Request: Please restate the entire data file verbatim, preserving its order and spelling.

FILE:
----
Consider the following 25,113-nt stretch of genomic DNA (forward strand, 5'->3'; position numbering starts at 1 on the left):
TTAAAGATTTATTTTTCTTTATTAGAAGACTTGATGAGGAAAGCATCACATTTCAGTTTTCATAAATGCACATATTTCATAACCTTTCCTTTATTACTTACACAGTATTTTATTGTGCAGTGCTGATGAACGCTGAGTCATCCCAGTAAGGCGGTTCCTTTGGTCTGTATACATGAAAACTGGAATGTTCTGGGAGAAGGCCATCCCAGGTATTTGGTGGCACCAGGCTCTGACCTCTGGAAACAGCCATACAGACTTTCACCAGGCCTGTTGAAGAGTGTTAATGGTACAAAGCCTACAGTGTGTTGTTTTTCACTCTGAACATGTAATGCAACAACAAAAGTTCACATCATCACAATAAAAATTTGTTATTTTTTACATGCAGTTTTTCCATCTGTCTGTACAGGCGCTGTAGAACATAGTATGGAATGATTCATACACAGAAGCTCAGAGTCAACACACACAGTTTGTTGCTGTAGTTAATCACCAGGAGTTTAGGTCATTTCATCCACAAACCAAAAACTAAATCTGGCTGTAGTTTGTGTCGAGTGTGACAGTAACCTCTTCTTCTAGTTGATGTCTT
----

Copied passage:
Consider the following 25,113-nt stretch of genomic DNA (forward strand, 5'->3'; position numbering starts at 1 on the left):
TTAAAGATTTATTTTTCTTTATTAGAAGACTTGATGAGGAAAGCATCACATTTCAGTTTTCATAAATGCACATATTTCATAACCTTTCCTTTATTACTTACACAGTATTTTATTGTGCAGTGCTGATGAACGCTGAGTCATCCCAGTAAGGCGGTTCCTTTGGTCTGTATACATGAAAACTGGAATGTTCTGGGAGAAGGCCATCCCAGGTATTTGGTGGCACCAGGCTCTGACCTCTGGAAACAGCCATACAGACTTTCACCAGGCCTGTTGAAGAGTGTTAATGGTACAAAGCCTACAGTGTGTTGTTTTTCACTCTGAACATGTAATGCAACAACAAAAGTTCACATCATCACAATAAAAATTTGTTATTTTTTACATGCAGTTTTTCCATCTGTCTGTACAGGCGCTGTAGAACATAGTATGGAATGATTCATACACAGAAGCTCAGAGTCAACACACACAGTTTGTTGCTGTAGTTAATCACCAGGAGTTTAGGTCATTTCATCCACAAACCAAAAACTAAATCTGGCTGTAGTTTGTGTCGAGTGTGACAGTAACCTCTTCTTCTAGTTGATGTCTT